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CORRECTION: A headline in Tuesday’s Journal incorrectly said the Supreme Court sent a New Mexico water case to arbitration. The court remanded the case to a so-called “special master” who will oversee ongoing arguments in the case.
WASHINGTON – The U.S. Supreme Court ruled unanimously Monday that the federal government can intervene in a water case pitting Texas against New Mexico and Colorado, meaning the case will be sent back to a “special master” to arbitrate the dispute.
The opinion, written by Justice Neil Gorsuch, said the federal government must be allowed to meet its federal water obligations – including an international agreement with Mexico – and actions that would go against the decades-old Rio Grande Compact would hinder that duty. The 1938 Rio Grande Compact governs the distribution of water in the Rio Grande Basin.
Gorsuch said “a breach of the Compact could jeopardize the federal government’s ability to satisfy its treaty obligations to Mexico.”
Texas sued New Mexico in 2014, claiming that New Mexico farmers and pecan growers illegally pump groundwater from below Elephant Butte Dam that would otherwise flow to El Paso and West Texas. New Mexico claims that its water obligations to Texas are measured at the dam.
New Mexico had filed a motion to dismiss Texas’ lawsuit, but in July a special master appointed by the Supreme Court to analyze the case recommended the court reject that motion and allow the case to proceed. The complicated case could set a standard for the role the federal government will play in settling water rights disputes between states in the years ahead.
Reed D. Benson, chairman of the Natural Resources & Environmental Law Program at the University of New Mexico, said the Supreme Court ruling was not unexpected.
“This decision is a preliminary ruling on the kinds of arguments the U.S. can make in this case, and the result was what most people expected, especially after the oral argument,” Benson said. “It’s a narrowly written opinion that doesn’t change the course of the lawsuit. But the outcome is not encouraging for New Mexico, in part because it allows the U.S. to reinforce all of Texas’ compact arguments.”
In issuing its ruling, the court noted that New Mexico “has conceded in pleadings and at oral argument that the United States plays an integral role in the Compact’s operation.”
Marcus J. Rael Jr., a private attorney working under contract for the New Mexico Attorney General’s Office, represented the state before the court Monday. Rael told the justices in January that under his view of the law, the federal government can pursue legal remedies under an earlier treaty but not under the 1939 compact apportioning the water among Texas, New Mexico and Colorado.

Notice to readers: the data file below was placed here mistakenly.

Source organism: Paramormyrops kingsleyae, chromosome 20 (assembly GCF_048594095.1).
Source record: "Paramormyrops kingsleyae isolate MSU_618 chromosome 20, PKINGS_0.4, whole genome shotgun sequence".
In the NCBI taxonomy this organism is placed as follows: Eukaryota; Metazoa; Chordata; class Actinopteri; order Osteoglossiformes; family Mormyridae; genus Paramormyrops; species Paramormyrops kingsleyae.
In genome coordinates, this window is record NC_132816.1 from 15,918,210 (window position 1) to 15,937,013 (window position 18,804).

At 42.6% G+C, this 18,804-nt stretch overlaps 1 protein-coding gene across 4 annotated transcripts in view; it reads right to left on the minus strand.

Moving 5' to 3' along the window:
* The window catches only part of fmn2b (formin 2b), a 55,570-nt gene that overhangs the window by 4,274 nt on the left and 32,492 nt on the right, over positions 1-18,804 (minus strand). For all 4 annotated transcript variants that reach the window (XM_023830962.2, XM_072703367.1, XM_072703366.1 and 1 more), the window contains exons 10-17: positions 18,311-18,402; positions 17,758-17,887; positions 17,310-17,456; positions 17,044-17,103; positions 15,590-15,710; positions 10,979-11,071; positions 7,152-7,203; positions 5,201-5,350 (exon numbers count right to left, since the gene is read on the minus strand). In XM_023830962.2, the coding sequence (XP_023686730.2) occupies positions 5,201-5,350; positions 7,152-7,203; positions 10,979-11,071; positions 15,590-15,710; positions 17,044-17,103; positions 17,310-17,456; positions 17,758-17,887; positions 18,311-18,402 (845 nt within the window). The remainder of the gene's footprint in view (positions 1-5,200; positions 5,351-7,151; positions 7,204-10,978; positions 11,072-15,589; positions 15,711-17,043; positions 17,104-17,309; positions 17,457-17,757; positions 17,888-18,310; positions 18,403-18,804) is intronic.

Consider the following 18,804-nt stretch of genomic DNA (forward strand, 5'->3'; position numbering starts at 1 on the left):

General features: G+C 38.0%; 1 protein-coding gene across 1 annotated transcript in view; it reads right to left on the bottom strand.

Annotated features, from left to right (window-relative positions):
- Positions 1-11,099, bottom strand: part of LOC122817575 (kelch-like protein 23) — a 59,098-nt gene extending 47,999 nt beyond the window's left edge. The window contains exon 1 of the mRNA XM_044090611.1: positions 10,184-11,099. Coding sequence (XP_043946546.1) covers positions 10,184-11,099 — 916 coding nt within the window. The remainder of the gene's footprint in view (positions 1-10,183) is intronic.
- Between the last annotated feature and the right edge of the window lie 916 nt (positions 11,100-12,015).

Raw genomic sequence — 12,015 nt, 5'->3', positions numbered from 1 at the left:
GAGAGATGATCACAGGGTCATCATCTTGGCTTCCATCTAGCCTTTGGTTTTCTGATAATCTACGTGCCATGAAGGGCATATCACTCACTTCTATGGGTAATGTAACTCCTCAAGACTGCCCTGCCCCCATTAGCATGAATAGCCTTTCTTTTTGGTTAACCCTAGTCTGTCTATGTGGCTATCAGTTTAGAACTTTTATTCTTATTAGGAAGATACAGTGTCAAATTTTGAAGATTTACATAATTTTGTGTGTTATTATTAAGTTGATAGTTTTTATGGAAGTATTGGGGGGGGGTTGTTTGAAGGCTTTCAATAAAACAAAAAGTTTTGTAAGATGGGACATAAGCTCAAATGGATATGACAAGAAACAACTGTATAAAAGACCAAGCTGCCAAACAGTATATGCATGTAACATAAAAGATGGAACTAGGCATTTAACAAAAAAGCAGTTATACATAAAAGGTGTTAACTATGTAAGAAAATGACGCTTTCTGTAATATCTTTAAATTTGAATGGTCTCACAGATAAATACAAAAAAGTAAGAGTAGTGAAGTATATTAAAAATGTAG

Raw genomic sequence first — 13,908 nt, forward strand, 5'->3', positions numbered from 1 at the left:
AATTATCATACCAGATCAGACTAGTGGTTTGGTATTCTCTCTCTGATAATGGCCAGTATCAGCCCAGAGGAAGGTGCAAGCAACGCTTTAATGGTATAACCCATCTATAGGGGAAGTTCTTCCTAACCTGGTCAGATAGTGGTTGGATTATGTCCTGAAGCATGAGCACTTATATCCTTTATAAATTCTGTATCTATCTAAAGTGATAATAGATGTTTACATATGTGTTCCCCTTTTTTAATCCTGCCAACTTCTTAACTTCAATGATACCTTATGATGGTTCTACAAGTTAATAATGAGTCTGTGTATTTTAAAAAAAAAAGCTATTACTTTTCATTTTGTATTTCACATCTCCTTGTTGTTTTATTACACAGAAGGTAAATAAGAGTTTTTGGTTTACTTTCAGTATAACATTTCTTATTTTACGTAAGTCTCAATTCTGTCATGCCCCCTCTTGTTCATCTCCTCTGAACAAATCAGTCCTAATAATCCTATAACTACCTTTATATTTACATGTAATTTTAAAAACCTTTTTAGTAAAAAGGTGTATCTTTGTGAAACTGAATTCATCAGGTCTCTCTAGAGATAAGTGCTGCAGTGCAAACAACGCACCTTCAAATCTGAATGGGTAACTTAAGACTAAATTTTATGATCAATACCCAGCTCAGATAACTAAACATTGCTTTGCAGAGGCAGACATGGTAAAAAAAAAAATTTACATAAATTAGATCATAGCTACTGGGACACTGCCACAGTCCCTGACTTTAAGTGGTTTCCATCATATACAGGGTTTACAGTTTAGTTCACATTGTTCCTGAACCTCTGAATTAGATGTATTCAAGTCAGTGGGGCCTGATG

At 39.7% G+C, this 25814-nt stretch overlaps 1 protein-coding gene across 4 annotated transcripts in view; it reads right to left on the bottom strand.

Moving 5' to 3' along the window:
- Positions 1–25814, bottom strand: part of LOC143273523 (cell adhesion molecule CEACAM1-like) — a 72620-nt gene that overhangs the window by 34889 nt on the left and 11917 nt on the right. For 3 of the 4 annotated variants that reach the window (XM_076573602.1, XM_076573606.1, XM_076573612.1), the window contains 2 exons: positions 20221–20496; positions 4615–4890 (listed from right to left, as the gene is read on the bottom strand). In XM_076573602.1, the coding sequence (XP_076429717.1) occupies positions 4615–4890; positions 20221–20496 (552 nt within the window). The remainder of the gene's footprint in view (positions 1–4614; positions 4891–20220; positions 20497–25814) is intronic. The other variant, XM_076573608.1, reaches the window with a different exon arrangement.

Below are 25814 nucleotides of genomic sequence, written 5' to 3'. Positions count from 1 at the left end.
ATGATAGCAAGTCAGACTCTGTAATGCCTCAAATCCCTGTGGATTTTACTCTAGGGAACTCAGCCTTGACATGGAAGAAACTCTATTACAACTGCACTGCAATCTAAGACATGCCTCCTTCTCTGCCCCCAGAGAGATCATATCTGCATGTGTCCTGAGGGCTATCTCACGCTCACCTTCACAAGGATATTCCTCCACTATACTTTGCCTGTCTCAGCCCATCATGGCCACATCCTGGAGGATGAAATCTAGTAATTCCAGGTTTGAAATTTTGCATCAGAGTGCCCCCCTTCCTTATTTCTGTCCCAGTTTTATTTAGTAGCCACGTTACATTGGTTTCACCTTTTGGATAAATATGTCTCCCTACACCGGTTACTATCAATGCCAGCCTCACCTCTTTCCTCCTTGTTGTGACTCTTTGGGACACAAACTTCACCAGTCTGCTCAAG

James Hallinan, a spokesman for New Mexico Attorney General Hector Balderas, noted that the Texas lawsuit was filed during the tenure of then-Attorney General Gary King, and he said Balderas is looking out for New Mexico’s interests and “will continue to vigorously defend the rights of New Mexico water users and work with all parties to seek a fair resolution for New Mexicans.”
“Today’s ruling was a preliminary matter clarifying the United States’ role in the case,” Hallinan added.
During oral arguments before the court in January, justices seemed to signal their thoughts on the matter.
“It seemed to me quite simple,” Justice Steven Breyer said during the arguments. “The Constitution foresees that they (the federal government) can intervene where there’s an interest. They have several interests. End of case, unless there is something that I don’t see.”
In 2008, water agencies in Texas and New Mexico, along with the federal government, reached a deal to share lower Rio Grande water. The parties hoped negotiating a Rio Grande operating agreement among themselves would head off an interstate lawsuit by Texas. But in 2011, King’s office filed suit to invalidate the interstate water operating agreement, charging that it gave away too much of New Mexico’s water to Texas.
Texas, in its initial Supreme Court filing, cited King’s lawsuit, arguing that it advanced “novel interpretations of the Rio Grande Compact” and that the Supreme Court’s help was needed to untangle the disagreement.